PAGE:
In a recent post, A call to arms, I bemoan the paucity of strong background analysis of the election processes in the
Having been spoiled by a reasonably independent media here in Australia, in Canada and Britain and parts of Europe; been dazzled by feisty academics, economists and historians ready to go bare knuckles on issues of critical analysis; and perhaps a culture less inclined to be compliant, I find the lack of intellectual curiosity in the US disturbing.
Now I know one example isn’t the be all and end all, but it is a start and one I’m willing launch from and with a little luck be proved totally wrong. In my search I found The Gruntled Center. I have no doubt this bloke is a nice guy and well meaning, but he is also a Sociology professor, though he qualifies that with ‘Latte-sipping intellectual’. Anyone slightly serious would settle for nothing less than an espresso…
Let me put this in a too-strong way at first in order to be clear:
A centrist wants to promote what is best for society, tolerate what is good enough, and prevent what is harmful.
Conservatives want to promote what is best for society, and prevent everything else.
Liberals want to promote all options (except the truly dangerous ones) as equally good.
If your first reaction to this is, “Who is to say what is best?” you are a probably a liberal.
If your first reaction to this is, “Why settle for mediocrity?” you are probably a conservative.
If this bell-curve picture of the social options seems reasonable to you, and you have no principled objection to making discriminating judgments – welcome to the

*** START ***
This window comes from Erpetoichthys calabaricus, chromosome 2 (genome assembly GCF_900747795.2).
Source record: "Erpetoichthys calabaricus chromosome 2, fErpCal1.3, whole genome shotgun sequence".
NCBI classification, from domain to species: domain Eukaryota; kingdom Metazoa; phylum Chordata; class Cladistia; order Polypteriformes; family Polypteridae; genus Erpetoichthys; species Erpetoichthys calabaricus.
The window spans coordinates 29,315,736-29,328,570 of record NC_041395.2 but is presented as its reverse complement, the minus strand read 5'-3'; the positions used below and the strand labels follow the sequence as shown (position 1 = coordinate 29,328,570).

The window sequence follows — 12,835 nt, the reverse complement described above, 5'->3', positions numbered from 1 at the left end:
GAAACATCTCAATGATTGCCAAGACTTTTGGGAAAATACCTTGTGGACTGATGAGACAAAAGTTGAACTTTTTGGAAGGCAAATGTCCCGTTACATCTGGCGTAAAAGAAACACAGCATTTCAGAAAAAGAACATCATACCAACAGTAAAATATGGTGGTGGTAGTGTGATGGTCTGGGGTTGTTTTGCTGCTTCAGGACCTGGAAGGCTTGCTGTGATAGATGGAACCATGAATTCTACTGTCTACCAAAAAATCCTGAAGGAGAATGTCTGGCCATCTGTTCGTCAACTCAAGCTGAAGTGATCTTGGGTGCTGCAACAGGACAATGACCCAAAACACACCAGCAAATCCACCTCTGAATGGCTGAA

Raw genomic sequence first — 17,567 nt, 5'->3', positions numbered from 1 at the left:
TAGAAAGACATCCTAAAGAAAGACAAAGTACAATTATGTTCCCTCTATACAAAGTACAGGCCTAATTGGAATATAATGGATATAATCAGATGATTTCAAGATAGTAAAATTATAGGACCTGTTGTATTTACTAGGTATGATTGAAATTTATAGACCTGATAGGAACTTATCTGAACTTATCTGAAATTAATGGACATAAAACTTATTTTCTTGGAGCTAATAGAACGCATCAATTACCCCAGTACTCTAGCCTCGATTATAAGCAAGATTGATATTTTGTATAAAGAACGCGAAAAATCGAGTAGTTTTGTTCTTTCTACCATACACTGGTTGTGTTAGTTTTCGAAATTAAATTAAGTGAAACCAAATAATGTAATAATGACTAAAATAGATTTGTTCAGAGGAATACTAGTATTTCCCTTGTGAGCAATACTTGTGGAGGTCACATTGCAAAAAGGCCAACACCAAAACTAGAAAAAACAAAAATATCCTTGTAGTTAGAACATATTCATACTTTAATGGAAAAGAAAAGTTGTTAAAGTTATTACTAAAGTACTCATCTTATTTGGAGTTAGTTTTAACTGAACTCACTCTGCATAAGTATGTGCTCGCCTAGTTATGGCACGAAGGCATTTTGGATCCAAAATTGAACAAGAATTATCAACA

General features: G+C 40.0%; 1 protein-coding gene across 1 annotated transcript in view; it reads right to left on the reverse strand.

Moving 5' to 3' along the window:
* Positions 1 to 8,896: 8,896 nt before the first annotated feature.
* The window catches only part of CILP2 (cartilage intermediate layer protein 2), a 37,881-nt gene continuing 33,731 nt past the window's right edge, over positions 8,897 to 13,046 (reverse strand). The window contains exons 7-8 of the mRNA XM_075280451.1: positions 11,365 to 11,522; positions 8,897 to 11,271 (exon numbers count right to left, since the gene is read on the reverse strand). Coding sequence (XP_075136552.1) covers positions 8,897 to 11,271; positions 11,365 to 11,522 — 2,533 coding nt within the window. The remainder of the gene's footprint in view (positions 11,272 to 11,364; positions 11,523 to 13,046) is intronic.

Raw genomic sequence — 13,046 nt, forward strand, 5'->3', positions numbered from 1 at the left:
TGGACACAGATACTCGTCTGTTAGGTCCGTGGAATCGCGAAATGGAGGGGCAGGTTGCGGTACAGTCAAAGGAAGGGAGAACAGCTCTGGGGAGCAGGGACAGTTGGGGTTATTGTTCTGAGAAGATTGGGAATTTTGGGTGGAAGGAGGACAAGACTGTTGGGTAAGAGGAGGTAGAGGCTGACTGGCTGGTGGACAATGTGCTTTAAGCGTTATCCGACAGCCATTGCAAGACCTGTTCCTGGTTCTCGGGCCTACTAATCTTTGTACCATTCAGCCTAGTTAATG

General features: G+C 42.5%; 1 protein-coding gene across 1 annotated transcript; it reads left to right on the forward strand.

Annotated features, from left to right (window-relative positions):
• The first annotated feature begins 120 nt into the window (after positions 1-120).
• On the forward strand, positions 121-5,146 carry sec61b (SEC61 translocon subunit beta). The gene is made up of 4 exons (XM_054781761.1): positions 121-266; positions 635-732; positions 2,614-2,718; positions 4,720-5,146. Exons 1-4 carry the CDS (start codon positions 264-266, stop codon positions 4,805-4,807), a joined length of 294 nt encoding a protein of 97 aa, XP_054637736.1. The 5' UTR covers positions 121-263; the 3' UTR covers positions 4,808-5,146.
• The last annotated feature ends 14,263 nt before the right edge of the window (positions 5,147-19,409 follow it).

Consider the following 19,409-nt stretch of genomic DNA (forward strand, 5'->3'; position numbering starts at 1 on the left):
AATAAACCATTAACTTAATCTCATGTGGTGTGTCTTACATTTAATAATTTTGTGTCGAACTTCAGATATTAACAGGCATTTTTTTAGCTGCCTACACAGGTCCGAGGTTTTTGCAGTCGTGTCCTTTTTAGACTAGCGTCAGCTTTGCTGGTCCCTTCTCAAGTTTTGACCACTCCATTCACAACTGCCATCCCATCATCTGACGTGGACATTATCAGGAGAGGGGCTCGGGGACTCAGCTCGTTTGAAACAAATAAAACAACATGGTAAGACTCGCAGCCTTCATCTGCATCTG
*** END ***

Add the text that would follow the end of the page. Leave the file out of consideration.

. Gruntled Center
One of the first things I was taught was ‘define your terms’. Coming out of the English,
I don’t totally disagree with Gruntle’s centrist, though I normally express it as a reflection of the old Scottish commonweal (commonwealth), i.e. for the good of all rather than simply for the good of sectional interests.
Conservative has been twisted out of shape everywhere in the past few decades. The arch conservatives, Thatcher and Reagan rank among the most radical leaders the western economies have known. The left tend to be the conservatives today, although they are trying to conserve life and not simply sectional privilege.
So Gruntle “What I Think Principled Centrism Means,” gives us an interpretation of various issues from his ‘centrist perspective’ a category of social practice between the preferred and the prohibited.
…historically and cross-culturally, marriage is the preferred institution in which to raise children, and incestuous unions are a prohibited way. What centrists need to be able to say is that marriage is preferred for raising children, and some other ways – my nominees would be single parenthood and same-sex unions -- are tolerated, acceptable, good enough
Then in his comments: I think there is an intermediate moment in liberal thinking, when a previously "not good enough" option is judged to be tolerable. Then, the logic of egalitarianism kicks in, and liberals find it uncomfortable to merely tolerate what they now judge to be acceptable.
That does not strike me as a well researched, sociological conclusion, rather a proposition to support a pre-existing prejudice - Liberal’s are woolly thinkers, liberals yearn for a peace/love utopia, liberals are blind to harsh realities…
I think a closer look at commercial prerequisites, of marketing and advertising imperatives, many of the ‘family values’ breakdowns are driven by the market and not by so called liberals. To claim otherwise smacks of poor research and a complete lack of critical analysis.
A little support
I recently saw an interview with tennis great and lesbian, Martina Navratilova, launching her new art venture in
The term the ‘Pink Dollar’ was not coined by the loony left or wishy washy liberals, it was identified and labelled by hard headed corporate types. It is a simple reality which those in love with money cannot afford to ignore. So it is just a little supporting argument, but more than I have been seeing lately.